Considering one of the plot points of this film is how critics—who have no talent or ability in their field of expertise—can devastate their subjects, I am a tad hesitant to proceed. Let me start by saying this: I have seen every film Jon Favreau has directed. He is an extremely talented director, and lets the movie speak without being heavy-handed or pretentious. Like his work in front of the camera, his direction is charming. When Favreau decided to make this movie, he came on board with a director, a screenwriter and a leading man. What he apparently did not have was an editor.
Carl Casper (Jon Favreau) is a brilliant chef. He has neglected every other aspect of his life—wife, son, friendships, health—in that pursuit. After a caustic review slams Casper, he loses it. He delivers the death blow to his relationship with the owner of his restaurant (Dustin Hoffman) when he refuses to continue cooking the same dated menu. After some wallowing and some hemming and hawing, Capser buys a food truck and with the help of his sous chef, Martin (John Leguizamo), and his son, Percy (Emjay Anthony), he starts running his own mobile kitchen. The men take the truck cross-country and the adventure begins. Did it seem like it took me a while to get there? Welcome to my world.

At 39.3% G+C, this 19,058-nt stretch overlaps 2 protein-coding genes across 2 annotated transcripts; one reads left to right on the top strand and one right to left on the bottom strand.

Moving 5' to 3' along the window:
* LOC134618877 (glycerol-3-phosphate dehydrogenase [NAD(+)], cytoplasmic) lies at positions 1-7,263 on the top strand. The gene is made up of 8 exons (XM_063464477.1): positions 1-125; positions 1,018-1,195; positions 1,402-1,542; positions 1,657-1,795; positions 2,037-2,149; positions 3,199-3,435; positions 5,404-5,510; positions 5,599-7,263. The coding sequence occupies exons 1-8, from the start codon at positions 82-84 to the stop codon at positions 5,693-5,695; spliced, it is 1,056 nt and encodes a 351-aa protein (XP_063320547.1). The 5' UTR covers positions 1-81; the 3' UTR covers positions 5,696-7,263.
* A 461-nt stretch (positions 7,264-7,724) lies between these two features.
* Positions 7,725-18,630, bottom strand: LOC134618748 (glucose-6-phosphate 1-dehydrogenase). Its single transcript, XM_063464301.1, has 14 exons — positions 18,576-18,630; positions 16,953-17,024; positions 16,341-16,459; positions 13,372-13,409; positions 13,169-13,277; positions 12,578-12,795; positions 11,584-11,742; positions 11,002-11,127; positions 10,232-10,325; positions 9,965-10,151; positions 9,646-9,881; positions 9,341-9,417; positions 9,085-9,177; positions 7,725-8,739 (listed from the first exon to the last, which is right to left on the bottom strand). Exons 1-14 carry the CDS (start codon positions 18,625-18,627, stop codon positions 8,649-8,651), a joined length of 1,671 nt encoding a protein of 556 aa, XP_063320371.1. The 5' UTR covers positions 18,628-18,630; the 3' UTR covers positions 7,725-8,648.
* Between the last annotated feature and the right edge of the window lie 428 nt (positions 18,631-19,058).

This is a lovely, funny, wonderfully acted film. The big problem is, it’s an 80-minute movie that takes two hours. By the time you get to the real story, you’re out of gas. It’s a 5.